Pletzer et al. (2014) assessed fMRI activations during two different numerical tasks which in previous studies had shown systematic sex differences in behavioral performance. HC users were compared to NC women in the follicular and luteal phases of their menstrual cycles, as well as to a group of men. They tested the assumption that brain effects of the synthetic form of progesterone in HC could be induced either by androgenic influences of these progestins (HC group should resemble men), by progestogenic influences (HC group should resemble the luteal group) or through an attenuation of endogenous steroids (HC groups should resemble the follicular group). The HC women resembled the follicular women the most regarding behavioral performance, but their BOLD response resembled that of the men in both cognitive tasks. The main conclusion drawn by the authors was that brain activation patterns in the HC users resembled that of men, but that no behavioral resemblance could be established.

Also employing cognitive tasks in which sex differences have previously been shown, Rumberg et al. (2010) employed fMRi scanning during a verb generation task which consisted of thinking about verbs corresponding to nouns being presented. They found increased activation in the right superior temporal lobe in HC women compared with NC women in their menstrual phase, and in the right inferior frontal cortex comparing with NC women in their mid-cycle phase.

Social cognition was evaluated by Mareckova et al. (2014) in a study on the influence of hormones on face perception. They recruited women using HC as well as NC women and performed fMRI scans while the women were shown ambiguous and angry faces. Both groups underwent fMRI scanning twice, once during the mid-cycle phase and once in the menstrual phase in both groups. Scans revealed stronger BOLD activation in the right fusiform face area in response to both ambiguous and angry faces in the HC groups as compared to the NC group.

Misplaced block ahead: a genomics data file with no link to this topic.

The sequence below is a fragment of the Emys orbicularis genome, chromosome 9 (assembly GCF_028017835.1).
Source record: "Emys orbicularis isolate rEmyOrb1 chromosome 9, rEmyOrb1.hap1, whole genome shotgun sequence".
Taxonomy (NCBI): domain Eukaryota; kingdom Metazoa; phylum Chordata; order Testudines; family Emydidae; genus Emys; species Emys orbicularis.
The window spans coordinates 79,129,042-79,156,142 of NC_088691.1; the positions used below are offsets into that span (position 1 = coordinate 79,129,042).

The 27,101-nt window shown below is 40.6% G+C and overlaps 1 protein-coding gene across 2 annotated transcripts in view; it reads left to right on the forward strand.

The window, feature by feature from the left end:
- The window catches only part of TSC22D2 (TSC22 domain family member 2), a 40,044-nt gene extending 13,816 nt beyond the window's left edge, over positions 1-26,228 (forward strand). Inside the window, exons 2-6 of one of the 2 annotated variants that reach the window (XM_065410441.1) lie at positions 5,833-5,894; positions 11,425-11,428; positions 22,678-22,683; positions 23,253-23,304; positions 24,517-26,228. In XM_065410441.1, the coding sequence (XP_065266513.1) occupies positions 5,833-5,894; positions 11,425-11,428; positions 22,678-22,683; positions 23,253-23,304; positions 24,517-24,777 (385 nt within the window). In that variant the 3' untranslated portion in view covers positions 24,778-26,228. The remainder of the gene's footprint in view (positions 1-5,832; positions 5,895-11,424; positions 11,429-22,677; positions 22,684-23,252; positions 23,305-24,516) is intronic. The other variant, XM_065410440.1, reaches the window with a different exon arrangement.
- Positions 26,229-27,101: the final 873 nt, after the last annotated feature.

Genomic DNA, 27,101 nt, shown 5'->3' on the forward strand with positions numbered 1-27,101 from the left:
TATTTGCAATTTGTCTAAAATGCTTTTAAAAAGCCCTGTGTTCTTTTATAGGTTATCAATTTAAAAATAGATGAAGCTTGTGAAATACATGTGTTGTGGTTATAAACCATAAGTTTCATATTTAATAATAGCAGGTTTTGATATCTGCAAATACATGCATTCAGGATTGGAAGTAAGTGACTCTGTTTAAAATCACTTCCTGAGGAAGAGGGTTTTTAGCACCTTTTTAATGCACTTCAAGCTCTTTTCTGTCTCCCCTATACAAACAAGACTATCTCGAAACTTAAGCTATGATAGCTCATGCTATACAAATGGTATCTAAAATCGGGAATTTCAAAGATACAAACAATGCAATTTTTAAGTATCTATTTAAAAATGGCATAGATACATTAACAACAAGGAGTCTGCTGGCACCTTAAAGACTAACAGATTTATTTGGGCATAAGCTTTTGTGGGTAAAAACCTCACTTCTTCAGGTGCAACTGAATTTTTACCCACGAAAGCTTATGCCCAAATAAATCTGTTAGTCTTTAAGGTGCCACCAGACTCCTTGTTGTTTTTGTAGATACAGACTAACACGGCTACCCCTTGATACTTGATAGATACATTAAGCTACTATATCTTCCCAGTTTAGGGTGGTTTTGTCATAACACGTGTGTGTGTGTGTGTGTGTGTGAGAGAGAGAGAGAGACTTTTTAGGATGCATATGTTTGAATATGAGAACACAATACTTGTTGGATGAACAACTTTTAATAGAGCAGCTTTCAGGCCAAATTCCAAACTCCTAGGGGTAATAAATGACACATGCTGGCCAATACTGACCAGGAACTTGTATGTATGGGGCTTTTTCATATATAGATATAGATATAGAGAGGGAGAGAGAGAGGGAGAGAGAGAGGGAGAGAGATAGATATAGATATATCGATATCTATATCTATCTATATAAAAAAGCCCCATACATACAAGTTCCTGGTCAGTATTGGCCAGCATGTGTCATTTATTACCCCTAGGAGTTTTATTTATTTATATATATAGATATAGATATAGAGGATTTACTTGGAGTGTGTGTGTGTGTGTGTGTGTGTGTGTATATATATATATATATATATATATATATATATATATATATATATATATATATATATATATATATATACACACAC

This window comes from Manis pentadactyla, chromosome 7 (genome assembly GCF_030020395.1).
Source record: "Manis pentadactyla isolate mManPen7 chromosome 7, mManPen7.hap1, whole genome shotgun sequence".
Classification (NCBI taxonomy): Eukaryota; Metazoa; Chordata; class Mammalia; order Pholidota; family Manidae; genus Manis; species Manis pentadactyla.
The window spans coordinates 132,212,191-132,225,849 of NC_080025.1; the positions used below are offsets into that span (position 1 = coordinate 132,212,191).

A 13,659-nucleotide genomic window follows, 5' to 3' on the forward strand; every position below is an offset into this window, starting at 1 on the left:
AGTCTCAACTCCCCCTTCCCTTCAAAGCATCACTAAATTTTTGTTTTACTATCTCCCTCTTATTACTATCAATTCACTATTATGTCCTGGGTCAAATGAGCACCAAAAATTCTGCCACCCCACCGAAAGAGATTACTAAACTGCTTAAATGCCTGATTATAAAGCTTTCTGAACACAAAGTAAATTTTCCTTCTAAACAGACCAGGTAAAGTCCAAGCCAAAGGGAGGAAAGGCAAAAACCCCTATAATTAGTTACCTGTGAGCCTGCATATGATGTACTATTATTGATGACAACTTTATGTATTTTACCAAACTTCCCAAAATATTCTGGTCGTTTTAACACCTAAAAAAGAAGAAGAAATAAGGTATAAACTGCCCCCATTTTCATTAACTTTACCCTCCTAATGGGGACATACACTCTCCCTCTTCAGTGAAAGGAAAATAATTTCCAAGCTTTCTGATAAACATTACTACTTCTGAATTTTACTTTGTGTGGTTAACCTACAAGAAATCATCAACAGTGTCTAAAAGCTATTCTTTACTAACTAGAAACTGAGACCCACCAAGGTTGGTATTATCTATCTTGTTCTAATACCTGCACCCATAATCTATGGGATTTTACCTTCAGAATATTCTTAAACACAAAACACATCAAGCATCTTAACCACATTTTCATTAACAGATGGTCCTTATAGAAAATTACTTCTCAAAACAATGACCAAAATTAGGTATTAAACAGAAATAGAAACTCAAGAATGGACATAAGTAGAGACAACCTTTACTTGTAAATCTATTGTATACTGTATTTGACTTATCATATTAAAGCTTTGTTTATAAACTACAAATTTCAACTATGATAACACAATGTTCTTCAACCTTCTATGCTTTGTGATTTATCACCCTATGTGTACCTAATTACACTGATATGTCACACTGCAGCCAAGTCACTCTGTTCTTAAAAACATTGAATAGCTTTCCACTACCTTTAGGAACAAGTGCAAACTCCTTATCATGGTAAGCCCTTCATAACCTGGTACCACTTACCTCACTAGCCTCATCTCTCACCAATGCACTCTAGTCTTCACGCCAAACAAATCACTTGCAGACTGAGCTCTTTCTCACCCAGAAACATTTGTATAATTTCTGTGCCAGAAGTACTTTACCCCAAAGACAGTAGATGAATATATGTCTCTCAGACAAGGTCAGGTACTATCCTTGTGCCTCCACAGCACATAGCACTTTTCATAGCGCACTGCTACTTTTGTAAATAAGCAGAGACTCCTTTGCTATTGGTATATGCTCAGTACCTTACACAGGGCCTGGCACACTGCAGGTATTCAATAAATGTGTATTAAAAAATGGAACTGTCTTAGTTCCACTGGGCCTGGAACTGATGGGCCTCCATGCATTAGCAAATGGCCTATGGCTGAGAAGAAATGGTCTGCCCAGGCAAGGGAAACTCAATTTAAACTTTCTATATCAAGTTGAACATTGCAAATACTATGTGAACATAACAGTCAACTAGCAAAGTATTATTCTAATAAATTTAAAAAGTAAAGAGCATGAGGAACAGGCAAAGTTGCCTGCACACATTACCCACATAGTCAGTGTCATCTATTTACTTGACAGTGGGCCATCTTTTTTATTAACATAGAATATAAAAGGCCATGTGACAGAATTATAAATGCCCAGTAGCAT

Resting State and Functional Connectivity

Two of the research groups employed resting state fMRI to study the brain in the absence of tasks. Petersen et al. (2014) measured salivary hormone levels and compared brain activity in the anterior default mode network (DMN) and executive control network (ECN) in early follicular NC women, luteal NC women, HC users in active and inactive pill phases. They found that both endogenous hormone fluctuations and administration of synthetic sex hormones were associated with changes in these networks. De Bondt et al. (2015b) assessed hormone levels as well as symptoms of PMS in NC and HC women in addition to conducting fMRI analyses, but found no significant alterations in the DMN or ECN as a result of neither menstrual cycle phase nor the use of HC. They did, however, observe a positive correlation between PMS-like symptoms in women using HC and functional connectivity in the posterior part of the DMN.

Adolescent HC Users

Only one functional study (Mareckova et al., 2014) investigated HC effects on a purely adolescent sample. This sample included teenagers from the age of 13.5–15.5 years. In this study, ROI findings from experiments done on adult participants (Mareckova et al., 2014) were replicated. The teenagers using HC showed increased activity in the left fusiform face area of the temporal lobe upon viewing video clips of faces with ambiguous facial expressions.


In summary, most of the identified neuroimaging studies found effects of HC usage on the female brain, mainly in areas involved in emotional and cognitive processing. However, methodological challenges in almost all the included studies limit our ability to accurately interpret their results and render our main hypotheses to some extent unresolved. The studies by Gingnell et al. (2013, 2016) were the only RCTs concerning the effects of HC. The sample consisted of women with previously reported HC-induced adverse mood, and the articles demonstrated that in women with adverse mood effects, HC may influence negative emotional reactivity and neural networks involved in cognitive inhibition.